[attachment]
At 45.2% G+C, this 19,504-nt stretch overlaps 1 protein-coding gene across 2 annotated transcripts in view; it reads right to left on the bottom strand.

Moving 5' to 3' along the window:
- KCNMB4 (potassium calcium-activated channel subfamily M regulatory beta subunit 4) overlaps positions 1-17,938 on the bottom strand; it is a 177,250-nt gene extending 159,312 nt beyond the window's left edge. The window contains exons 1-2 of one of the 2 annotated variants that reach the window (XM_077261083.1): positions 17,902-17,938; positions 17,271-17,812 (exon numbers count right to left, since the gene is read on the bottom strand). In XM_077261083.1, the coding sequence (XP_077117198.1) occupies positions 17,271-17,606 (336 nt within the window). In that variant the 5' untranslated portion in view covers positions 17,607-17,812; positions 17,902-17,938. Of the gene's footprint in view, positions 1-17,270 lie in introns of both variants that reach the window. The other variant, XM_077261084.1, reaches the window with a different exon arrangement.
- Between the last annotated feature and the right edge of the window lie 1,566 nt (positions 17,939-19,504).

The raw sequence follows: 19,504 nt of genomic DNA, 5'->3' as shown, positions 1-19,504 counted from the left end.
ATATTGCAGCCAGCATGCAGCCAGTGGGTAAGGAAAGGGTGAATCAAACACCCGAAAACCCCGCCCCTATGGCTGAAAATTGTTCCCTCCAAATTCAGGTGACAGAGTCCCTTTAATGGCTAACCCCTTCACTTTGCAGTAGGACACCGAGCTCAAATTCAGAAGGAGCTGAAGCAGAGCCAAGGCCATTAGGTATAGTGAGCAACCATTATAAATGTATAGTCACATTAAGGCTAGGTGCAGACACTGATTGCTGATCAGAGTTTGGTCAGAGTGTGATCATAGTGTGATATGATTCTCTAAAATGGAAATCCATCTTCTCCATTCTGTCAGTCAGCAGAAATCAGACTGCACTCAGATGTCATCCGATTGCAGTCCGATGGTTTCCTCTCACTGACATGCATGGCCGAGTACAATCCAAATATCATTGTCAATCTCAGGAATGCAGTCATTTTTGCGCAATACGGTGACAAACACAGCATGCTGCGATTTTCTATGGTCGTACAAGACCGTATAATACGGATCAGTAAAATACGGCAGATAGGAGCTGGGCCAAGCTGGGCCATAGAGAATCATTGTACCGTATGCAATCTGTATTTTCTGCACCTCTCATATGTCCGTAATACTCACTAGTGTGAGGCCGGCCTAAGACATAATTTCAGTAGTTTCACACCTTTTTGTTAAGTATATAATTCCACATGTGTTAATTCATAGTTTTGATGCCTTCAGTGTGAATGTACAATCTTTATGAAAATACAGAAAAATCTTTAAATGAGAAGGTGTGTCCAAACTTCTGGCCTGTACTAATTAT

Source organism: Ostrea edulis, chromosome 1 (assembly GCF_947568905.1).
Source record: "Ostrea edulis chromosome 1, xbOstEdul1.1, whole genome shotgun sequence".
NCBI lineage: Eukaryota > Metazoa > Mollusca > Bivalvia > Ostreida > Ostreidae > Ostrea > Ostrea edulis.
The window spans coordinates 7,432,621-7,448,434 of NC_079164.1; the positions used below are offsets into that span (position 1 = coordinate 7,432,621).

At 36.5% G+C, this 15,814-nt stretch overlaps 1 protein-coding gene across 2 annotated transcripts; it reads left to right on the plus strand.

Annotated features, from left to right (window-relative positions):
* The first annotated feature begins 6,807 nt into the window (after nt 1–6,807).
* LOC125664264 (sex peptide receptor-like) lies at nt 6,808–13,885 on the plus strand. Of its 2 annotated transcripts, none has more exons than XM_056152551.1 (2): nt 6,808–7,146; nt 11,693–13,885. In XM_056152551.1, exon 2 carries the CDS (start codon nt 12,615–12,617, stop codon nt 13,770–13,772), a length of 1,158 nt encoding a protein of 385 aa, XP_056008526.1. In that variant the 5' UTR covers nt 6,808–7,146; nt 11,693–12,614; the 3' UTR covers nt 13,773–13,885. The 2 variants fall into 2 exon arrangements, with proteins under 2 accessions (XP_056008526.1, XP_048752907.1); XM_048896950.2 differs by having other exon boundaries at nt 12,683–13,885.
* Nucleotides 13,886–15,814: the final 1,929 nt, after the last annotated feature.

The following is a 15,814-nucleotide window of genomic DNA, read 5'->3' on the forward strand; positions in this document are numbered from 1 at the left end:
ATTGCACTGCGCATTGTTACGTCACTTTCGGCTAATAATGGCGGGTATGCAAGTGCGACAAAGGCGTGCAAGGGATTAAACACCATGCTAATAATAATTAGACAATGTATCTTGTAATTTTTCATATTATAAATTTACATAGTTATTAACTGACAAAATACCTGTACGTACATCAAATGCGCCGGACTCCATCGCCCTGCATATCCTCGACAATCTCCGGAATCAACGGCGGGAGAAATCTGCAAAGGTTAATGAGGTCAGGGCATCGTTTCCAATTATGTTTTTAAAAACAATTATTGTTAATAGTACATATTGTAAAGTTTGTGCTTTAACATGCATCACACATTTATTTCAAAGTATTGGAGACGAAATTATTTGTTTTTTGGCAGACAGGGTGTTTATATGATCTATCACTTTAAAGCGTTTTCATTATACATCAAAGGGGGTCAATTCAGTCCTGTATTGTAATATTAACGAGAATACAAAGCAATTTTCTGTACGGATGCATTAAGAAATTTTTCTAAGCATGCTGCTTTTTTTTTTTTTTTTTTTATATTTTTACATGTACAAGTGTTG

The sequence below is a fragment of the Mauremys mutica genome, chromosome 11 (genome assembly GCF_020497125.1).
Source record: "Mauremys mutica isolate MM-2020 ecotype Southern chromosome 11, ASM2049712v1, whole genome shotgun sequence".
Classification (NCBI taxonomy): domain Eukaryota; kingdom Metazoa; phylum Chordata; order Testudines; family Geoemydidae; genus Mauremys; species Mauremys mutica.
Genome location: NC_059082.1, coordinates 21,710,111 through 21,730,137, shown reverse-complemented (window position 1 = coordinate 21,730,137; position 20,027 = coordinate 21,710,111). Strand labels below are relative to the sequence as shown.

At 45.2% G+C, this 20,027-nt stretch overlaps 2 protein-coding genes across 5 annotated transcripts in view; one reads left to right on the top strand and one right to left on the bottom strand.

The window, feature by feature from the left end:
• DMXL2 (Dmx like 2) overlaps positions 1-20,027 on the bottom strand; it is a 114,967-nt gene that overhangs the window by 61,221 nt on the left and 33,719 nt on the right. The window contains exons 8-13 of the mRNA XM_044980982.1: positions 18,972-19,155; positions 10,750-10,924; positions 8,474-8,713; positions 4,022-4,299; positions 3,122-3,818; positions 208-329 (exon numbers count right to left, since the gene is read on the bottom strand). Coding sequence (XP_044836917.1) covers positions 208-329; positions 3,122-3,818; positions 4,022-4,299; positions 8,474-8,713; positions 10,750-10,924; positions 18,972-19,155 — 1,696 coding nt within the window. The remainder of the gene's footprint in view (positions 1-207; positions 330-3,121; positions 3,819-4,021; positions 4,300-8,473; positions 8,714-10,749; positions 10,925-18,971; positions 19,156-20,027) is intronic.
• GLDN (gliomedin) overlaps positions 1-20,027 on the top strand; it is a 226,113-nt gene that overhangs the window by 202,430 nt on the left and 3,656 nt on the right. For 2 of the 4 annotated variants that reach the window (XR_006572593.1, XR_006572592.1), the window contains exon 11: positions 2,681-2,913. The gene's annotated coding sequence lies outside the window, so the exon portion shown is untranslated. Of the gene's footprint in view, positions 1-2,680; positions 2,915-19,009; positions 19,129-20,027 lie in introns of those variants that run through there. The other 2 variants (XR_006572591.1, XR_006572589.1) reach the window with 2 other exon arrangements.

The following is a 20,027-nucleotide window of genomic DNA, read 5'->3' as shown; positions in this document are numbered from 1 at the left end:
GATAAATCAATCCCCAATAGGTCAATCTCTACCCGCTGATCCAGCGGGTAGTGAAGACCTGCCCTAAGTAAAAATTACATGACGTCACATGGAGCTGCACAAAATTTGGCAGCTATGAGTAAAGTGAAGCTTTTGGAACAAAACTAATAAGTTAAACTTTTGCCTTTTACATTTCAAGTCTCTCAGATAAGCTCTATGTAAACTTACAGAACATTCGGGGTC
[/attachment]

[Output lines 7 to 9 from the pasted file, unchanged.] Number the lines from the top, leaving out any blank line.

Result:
Source organism: Ostrea edulis, chromosome 1 (assembly GCF_947568905.1).
Source record: "Ostrea edulis chromosome 1, xbOstEdul1.1, whole genome shotgun sequence".
NCBI lineage: Eukaryota > Metazoa > Mollusca > Bivalvia > Ostreida > Ostreidae > Ostrea > Ostrea edulis.